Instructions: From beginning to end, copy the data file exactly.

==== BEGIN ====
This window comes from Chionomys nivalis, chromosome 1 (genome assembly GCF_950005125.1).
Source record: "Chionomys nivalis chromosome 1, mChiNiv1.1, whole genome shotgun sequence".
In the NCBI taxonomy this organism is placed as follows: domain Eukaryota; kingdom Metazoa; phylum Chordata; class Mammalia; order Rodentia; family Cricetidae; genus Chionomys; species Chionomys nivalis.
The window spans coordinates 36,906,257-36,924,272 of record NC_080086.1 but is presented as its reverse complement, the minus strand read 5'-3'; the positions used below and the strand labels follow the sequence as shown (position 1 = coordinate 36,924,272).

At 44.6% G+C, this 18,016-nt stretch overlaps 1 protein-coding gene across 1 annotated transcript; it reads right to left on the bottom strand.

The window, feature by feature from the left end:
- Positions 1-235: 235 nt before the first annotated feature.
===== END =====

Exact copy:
This window comes from Chionomys nivalis, chromosome 1 (genome assembly GCF_950005125.1).
Source record: "Chionomys nivalis chromosome 1, mChiNiv1.1, whole genome shotgun sequence".
In the NCBI taxonomy this organism is placed as follows: domain Eukaryota; kingdom Metazoa; phylum Chordata; class Mammalia; order Rodentia; family Cricetidae; genus Chionomys; species Chionomys nivalis.
The window spans coordinates 36,906,257-36,924,272 of record NC_080086.1 but is presented as its reverse complement, the minus strand read 5'-3'; the positions used below and the strand labels follow the sequence as shown (position 1 = coordinate 36,924,272).

At 44.6% G+C, this 18,016-nt stretch overlaps 1 protein-coding gene across 1 annotated transcript; it reads right to left on the bottom strand.

The window, feature by feature from the left end:
- Positions 1-235: 235 nt before the first annotated feature.